About 60,000 of those procedures are performed every year. But now, the Food and Drug Administration and other experts are warning that the devices can significantly spread undetected uterine cancer cells, “upstaging” the disease and worsening the patient’s prognosis.

The FDA estimates that 1 in 350 women undergoing hysterectomy or myomectomy for the treatment of fibroids is found to have an unsuspected uterine sarcoma, a type of uterine cancer that includes leiomyosarcoma (LMS), a very aggressive form of cancer.

African-American women are twice as likely to be diagnosed with LMS, according to the American Association of Gynecologic Laparoscopists.

“If laparoscopic power morcellation is performed in women with unsuspected uterine sarcoma, there is a risk that the procedure will spread the cancerous tissue within the abdomen and pelvis, significantly worsening the patient’s likelihood of long-term survival,” the FDA’s safety alert read. “For this reason, and because there is no reliable method for predicting whether a woman with fibroids may have a uterine sarcoma, the FDA discourages the use of laparoscopic power morcellation during hysterectomy or myomectomy for uterine fibroids.”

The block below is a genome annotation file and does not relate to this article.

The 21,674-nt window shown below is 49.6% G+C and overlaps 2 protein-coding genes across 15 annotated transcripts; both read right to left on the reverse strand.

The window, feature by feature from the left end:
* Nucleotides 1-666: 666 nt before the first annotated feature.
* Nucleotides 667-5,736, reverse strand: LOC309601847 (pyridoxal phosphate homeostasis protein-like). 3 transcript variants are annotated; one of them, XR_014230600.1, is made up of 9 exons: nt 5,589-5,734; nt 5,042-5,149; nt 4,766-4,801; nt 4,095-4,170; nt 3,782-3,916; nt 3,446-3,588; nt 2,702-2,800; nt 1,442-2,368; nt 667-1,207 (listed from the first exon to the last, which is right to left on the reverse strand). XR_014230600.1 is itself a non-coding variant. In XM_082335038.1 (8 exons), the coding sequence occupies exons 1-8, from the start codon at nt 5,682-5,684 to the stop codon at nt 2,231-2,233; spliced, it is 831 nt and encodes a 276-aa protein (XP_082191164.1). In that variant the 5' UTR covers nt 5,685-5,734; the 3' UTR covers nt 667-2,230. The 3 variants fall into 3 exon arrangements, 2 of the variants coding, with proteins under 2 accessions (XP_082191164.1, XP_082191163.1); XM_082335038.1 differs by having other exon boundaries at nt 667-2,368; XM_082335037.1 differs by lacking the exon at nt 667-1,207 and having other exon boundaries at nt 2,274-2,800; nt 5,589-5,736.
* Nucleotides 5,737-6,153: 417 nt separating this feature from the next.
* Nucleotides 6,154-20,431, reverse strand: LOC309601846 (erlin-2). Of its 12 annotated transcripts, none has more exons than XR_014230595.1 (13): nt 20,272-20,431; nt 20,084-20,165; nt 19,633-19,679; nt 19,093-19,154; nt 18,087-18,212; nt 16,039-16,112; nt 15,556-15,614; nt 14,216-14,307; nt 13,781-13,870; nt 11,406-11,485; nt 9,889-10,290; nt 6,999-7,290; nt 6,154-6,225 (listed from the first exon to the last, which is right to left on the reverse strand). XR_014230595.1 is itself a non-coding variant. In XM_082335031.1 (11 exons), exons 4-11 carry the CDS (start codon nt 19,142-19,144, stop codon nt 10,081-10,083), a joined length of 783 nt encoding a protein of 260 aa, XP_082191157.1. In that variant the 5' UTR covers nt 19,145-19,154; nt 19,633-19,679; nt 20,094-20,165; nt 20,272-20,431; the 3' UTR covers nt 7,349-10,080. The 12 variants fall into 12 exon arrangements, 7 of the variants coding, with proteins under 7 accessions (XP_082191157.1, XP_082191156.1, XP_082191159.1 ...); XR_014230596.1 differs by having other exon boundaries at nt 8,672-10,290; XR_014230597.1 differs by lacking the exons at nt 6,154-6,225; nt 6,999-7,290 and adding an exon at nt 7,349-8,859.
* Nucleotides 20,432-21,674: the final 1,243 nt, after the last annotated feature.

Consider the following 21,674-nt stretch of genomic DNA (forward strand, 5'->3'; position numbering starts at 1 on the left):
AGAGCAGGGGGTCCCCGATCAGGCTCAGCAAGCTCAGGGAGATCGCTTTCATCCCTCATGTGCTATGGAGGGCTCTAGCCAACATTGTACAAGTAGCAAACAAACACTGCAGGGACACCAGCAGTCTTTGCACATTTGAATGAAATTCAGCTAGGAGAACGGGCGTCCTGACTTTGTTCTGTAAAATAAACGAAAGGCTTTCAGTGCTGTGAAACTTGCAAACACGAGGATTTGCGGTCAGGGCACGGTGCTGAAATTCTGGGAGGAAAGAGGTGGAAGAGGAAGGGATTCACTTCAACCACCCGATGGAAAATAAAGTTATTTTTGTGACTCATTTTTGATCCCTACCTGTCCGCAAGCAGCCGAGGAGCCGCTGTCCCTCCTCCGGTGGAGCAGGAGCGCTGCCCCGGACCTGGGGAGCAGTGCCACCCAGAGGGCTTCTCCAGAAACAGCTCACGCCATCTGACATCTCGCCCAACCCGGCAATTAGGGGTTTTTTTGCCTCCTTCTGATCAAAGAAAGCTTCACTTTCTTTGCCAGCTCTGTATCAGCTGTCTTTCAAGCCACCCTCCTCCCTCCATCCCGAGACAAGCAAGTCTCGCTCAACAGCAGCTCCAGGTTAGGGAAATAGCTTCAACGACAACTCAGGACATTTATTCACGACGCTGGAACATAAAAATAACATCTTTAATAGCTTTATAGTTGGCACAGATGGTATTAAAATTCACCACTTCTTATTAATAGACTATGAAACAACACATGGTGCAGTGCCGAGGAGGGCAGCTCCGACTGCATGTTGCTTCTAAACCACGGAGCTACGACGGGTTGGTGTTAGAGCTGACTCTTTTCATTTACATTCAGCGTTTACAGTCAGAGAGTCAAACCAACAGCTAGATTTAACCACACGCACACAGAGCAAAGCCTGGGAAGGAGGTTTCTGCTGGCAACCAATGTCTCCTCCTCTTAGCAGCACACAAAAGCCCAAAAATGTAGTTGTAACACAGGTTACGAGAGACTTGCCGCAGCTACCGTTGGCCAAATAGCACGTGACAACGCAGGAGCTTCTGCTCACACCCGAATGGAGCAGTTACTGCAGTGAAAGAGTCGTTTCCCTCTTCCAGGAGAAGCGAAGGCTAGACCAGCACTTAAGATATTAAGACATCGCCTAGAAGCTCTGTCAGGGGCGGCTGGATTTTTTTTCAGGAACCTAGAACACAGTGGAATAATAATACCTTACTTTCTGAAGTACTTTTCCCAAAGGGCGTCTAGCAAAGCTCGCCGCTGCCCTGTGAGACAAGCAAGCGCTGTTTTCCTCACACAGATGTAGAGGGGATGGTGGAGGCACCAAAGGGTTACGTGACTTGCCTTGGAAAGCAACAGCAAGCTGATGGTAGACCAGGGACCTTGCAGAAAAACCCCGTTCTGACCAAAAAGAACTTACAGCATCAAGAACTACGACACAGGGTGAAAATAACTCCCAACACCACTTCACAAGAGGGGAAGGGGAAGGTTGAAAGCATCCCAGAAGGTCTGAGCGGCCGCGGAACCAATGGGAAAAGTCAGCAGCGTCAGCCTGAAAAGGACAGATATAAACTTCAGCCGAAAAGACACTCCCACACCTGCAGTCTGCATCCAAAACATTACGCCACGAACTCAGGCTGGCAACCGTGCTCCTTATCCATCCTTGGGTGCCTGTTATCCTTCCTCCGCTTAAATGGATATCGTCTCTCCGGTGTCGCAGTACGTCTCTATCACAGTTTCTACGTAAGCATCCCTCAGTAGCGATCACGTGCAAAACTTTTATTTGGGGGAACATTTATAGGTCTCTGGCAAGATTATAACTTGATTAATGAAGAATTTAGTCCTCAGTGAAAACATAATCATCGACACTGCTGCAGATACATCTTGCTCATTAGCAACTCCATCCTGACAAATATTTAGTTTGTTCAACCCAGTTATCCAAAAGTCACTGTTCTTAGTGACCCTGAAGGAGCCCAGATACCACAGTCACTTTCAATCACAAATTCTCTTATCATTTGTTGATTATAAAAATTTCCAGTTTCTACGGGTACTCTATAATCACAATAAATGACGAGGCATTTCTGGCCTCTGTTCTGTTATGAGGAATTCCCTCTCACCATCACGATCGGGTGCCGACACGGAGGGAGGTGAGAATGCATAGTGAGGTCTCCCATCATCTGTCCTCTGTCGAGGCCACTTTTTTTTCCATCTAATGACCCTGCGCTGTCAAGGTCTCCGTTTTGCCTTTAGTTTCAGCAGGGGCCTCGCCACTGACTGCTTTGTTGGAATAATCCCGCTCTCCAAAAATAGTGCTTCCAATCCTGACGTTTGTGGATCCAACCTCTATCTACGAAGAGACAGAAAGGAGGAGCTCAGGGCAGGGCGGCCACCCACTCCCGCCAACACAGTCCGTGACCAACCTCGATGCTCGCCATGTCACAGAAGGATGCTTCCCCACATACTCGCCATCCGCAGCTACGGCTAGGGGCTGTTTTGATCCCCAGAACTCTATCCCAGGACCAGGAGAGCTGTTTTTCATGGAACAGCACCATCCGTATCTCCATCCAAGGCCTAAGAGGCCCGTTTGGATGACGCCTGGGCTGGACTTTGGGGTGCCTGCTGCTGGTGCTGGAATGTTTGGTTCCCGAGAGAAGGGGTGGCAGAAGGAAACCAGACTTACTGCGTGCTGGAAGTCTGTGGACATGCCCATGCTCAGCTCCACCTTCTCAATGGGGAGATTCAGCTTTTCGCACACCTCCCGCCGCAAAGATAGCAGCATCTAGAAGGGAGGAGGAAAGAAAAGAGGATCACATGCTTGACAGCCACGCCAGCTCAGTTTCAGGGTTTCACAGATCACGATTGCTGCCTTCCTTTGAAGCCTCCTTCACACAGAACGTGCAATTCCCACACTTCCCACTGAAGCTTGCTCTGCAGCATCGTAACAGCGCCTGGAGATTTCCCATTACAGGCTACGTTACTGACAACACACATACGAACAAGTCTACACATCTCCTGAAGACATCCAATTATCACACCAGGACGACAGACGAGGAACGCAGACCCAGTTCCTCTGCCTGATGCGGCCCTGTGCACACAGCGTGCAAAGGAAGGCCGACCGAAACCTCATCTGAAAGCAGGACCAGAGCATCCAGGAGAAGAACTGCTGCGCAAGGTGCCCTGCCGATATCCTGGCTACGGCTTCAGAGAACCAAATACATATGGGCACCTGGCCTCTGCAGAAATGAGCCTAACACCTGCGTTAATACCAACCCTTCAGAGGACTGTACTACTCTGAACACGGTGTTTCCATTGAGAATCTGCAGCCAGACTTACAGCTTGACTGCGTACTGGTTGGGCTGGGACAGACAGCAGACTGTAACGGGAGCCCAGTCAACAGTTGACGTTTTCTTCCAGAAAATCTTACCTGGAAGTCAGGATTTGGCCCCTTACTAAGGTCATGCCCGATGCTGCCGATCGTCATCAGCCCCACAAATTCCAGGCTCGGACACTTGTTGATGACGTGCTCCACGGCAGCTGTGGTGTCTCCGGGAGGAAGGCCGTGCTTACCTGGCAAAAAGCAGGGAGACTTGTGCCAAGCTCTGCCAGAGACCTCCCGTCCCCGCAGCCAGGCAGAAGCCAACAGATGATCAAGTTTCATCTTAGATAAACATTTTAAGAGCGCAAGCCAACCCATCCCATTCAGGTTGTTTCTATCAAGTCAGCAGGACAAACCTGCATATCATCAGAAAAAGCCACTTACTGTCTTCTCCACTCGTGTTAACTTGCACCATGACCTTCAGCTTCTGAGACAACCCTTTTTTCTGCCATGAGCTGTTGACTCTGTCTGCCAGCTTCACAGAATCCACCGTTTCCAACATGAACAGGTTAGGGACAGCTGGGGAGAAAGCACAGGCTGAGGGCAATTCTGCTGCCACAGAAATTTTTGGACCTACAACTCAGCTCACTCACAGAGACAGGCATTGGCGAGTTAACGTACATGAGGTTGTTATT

2013070913352051dba11800001It is estimated women who have accidental morcellation of their uterine sarcoma cancer are four times more likely to die than those who didn’t have the procedure, with an average life span of only 24-36 months. And, that 85 percent of women who have leiomyosarcoma (LMS) that has spread (stage 4) die five years after diagnosis.

The deadly consequences are evident in lives of people like Dr. Amy Reed, an anesthesiologist at Beth Israel Deaconess Medical Center in Boston, whose Stage I uterine cancer was upstaged to Stage 4 after a uterine hysterectomy seeded cancer cells throughout her abdomen.

Her husband Dr. Hooman Noorchashm has since launched a petition on calling for a halt to the use of morcellation in the removal of uterine fibroids.